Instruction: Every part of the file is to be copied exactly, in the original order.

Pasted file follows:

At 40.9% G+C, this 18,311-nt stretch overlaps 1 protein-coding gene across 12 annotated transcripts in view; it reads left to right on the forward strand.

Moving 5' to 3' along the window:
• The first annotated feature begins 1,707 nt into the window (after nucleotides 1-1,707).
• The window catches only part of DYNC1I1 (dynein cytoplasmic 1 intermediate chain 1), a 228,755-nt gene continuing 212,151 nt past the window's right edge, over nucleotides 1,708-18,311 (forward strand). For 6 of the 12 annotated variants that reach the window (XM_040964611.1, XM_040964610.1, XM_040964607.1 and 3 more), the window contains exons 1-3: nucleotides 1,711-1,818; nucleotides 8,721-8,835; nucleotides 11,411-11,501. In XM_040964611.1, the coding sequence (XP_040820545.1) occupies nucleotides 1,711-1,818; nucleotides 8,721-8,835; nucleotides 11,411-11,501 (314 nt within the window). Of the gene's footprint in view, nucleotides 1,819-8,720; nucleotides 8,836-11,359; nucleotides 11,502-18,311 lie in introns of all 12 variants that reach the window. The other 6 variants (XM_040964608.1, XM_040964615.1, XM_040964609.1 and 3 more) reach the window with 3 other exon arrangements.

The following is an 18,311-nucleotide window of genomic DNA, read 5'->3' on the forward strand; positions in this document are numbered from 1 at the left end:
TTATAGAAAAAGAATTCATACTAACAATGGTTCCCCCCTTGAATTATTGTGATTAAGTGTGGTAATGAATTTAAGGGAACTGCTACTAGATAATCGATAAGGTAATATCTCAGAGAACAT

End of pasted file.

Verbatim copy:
At 40.9% G+C, this 18,311-nt stretch overlaps 1 protein-coding gene across 12 annotated transcripts in view; it reads left to right on the forward strand.

Moving 5' to 3' along the window:
• The first annotated feature begins 1,707 nt into the window (after nucleotides 1-1,707).
• The window catches only part of DYNC1I1 (dynein cytoplasmic 1 intermediate chain 1), a 228,755-nt gene continuing 212,151 nt past the window's right edge, over nucleotides 1,708-18,311 (forward strand). For 6 of the 12 annotated variants that reach the window (XM_040964611.1, XM_040964610.1, XM_040964607.1 and 3 more), the window contains exons 1-3: nucleotides 1,711-1,818; nucleotides 8,721-8,835; nucleotides 11,411-11,501. In XM_040964611.1, the coding sequence (XP_040820545.1) occupies nucleotides 1,711-1,818; nucleotides 8,721-8,835; nucleotides 11,411-11,501 (314 nt within the window). Of the gene's footprint in view, nucleotides 1,819-8,720; nucleotides 8,836-11,359; nucleotides 11,502-18,311 lie in introns of all 12 variants that reach the window. The other 6 variants (XM_040964608.1, XM_040964615.1, XM_040964609.1 and 3 more) reach the window with 3 other exon arrangements.

The following is an 18,311-nucleotide window of genomic DNA, read 5'->3' on the forward strand; positions in this document are numbered from 1 at the left end:
TTATAGAAAAAGAATTCATACTAACAATGGTTCCCCCCTTGAATTATTGTGATTAAGTGTGGTAATGAATTTAAGGGAACTGCTACTAGATAATCGATAAGGTAATATCTCAGAGAACAT